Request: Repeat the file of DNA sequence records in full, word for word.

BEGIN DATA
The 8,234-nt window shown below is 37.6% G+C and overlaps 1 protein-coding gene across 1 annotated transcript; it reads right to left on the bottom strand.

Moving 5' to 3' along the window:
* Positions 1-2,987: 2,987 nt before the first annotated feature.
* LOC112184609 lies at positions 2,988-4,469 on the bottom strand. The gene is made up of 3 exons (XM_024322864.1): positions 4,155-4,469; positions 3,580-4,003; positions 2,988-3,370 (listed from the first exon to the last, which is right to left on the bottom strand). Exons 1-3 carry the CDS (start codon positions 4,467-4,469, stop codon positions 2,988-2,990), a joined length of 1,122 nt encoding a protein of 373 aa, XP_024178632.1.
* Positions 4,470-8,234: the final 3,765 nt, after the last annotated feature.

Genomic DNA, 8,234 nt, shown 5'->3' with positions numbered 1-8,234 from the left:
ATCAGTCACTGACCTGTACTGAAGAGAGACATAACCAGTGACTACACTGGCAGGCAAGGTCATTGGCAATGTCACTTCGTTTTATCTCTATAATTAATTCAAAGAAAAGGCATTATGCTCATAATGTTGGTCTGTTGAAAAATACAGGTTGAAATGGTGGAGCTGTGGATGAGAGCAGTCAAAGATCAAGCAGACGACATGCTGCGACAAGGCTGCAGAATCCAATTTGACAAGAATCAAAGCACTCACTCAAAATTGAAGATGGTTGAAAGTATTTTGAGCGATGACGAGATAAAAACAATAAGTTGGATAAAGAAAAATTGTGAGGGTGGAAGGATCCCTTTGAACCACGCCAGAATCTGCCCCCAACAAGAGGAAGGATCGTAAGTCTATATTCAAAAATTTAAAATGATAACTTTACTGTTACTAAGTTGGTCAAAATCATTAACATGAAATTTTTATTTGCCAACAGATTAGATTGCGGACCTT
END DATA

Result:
The 8,234-nt window shown below is 37.6% G+C and overlaps 1 protein-coding gene across 1 annotated transcript; it reads right to left on the bottom strand.

Moving 5' to 3' along the window:
* Positions 1-2,987: 2,987 nt before the first annotated feature.
* LOC112184609 lies at positions 2,988-4,469 on the bottom strand. The gene is made up of 3 exons (XM_024322864.1): positions 4,155-4,469; positions 3,580-4,003; positions 2,988-3,370 (listed from the first exon to the last, which is right to left on the bottom strand). Exons 1-3 carry the CDS (start codon positions 4,467-4,469, stop codon positions 2,988-2,990), a joined length of 1,122 nt encoding a protein of 373 aa, XP_024178632.1.
* Positions 4,470-8,234: the final 3,765 nt, after the last annotated feature.

Genomic DNA, 8,234 nt, shown 5'->3' with positions numbered 1-8,234 from the left:
ATCAGTCACTGACCTGTACTGAAGAGAGACATAACCAGTGACTACACTGGCAGGCAAGGTCATTGGCAATGTCACTTCGTTTTATCTCTATAATTAATTCAAAGAAAAGGCATTATGCTCATAATGTTGGTCTGTTGAAAAATACAGGTTGAAATGGTGGAGCTGTGGATGAGAGCAGTCAAAGATCAAGCAGACGACATGCTGCGACAAGGCTGCAGAATCCAATTTGACAAGAATCAAAGCACTCACTCAAAATTGAAGATGGTTGAAAGTATTTTGAGCGATGACGAGATAAAAACAATAAGTTGGATAAAGAAAAATTGTGAGGGTGGAAGGATCCCTTTGAACCACGCCAGAATCTGCCCCCAACAAGAGGAAGGATCGTAAGTCTATATTCAAAAATTTAAAATGATAACTTTACTGTTACTAAGTTGGTCAAAATCATTAACATGAAATTTTTATTTGCCAACAGATTAGATTGCGGACCTT